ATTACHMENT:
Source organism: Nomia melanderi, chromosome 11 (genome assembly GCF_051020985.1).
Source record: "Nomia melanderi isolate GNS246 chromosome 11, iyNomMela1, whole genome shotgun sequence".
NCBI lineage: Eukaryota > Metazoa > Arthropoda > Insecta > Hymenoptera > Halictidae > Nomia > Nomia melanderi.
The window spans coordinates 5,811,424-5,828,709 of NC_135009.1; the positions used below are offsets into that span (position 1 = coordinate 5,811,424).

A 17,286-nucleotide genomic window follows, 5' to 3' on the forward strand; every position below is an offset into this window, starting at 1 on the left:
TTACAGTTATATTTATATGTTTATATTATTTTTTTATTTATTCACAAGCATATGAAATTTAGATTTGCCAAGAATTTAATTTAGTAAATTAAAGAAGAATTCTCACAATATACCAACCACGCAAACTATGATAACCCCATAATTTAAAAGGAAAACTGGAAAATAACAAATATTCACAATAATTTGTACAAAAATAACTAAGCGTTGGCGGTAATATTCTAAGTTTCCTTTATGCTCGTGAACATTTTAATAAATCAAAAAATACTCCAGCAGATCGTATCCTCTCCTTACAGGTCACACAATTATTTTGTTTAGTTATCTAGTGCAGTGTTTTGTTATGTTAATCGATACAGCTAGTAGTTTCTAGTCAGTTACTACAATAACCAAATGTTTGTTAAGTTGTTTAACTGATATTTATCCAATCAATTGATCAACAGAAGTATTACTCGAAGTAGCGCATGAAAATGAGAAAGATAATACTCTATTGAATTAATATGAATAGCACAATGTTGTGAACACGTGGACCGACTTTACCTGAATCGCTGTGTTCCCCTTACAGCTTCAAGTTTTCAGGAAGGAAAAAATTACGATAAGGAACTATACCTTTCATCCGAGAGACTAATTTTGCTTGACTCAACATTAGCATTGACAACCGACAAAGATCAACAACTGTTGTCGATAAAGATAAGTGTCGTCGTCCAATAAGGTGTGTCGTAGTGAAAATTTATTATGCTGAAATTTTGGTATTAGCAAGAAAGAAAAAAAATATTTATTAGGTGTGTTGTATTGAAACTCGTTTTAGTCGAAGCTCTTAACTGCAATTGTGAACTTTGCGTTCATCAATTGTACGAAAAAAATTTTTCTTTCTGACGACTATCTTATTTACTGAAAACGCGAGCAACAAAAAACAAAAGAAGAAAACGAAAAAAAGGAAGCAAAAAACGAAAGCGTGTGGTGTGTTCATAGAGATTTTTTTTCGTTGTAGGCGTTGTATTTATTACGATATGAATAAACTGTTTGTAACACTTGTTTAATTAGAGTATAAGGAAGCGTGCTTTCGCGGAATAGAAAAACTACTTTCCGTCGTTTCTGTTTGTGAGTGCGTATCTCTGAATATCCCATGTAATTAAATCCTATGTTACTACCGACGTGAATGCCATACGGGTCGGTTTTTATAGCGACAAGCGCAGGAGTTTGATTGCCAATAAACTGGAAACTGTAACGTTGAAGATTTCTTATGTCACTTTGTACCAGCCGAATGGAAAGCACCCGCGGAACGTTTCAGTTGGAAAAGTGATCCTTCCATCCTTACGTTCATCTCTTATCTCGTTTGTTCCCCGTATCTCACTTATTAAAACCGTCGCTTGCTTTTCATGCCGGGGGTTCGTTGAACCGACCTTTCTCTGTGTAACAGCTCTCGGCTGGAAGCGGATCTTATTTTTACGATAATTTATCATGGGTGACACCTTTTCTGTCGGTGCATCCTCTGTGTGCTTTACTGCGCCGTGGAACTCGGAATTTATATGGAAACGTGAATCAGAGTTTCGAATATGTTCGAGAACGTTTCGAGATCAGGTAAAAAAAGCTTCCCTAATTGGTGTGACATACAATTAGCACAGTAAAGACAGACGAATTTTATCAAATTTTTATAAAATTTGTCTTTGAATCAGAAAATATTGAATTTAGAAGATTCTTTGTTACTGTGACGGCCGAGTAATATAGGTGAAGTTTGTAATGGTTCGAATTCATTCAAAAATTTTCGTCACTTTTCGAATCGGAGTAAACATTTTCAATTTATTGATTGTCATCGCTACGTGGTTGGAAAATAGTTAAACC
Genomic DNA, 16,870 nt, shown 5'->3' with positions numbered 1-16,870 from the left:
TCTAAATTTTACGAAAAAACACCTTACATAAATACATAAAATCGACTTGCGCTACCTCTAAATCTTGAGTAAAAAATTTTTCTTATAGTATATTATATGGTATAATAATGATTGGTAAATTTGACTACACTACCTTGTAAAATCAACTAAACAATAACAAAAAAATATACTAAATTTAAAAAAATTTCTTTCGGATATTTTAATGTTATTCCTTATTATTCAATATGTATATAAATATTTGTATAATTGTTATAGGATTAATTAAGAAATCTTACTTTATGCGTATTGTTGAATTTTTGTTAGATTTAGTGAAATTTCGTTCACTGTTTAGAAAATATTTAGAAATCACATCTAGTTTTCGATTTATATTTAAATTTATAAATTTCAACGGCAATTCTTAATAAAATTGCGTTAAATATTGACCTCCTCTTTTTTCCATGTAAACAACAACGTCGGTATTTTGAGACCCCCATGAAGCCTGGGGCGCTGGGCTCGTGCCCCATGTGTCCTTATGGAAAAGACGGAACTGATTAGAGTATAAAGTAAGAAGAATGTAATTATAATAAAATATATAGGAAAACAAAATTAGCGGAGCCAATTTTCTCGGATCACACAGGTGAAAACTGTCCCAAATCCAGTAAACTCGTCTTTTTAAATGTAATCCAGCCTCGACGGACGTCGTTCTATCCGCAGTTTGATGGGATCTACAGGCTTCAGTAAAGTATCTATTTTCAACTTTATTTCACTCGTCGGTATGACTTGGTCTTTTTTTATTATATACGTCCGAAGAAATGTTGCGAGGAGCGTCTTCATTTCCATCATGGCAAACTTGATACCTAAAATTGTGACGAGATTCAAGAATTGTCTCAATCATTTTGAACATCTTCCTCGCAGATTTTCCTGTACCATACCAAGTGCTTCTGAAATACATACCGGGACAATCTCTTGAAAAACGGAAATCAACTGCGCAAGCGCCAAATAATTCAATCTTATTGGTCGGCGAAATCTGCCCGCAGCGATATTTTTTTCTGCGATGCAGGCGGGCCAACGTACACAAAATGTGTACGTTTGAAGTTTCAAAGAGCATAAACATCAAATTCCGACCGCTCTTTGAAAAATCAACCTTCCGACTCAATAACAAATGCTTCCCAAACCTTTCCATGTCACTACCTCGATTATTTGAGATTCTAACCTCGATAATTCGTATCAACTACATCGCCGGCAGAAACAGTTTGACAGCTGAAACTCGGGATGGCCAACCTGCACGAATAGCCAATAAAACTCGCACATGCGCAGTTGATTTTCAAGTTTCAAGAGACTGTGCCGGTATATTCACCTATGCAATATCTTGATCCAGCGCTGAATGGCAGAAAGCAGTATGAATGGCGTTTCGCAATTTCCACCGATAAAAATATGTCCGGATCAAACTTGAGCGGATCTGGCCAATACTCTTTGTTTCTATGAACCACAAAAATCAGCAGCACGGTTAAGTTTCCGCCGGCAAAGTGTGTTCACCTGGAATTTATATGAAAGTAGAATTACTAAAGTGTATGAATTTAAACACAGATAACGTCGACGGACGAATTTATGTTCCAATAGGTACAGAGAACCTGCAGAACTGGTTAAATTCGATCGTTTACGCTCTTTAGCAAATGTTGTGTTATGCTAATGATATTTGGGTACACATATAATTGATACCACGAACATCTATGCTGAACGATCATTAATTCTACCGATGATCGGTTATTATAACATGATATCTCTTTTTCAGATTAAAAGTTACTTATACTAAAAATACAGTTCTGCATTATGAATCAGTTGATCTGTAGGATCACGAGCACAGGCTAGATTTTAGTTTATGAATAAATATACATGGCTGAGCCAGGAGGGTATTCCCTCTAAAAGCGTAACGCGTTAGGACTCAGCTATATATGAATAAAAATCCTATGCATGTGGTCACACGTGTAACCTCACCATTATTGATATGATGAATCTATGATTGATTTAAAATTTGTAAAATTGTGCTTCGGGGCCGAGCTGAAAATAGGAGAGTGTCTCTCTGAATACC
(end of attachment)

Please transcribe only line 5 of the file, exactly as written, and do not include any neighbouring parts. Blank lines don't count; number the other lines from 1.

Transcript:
A 17,286-nucleotide genomic window follows, 5' to 3' on the forward strand; every position below is an offset into this window, starting at 1 on the left: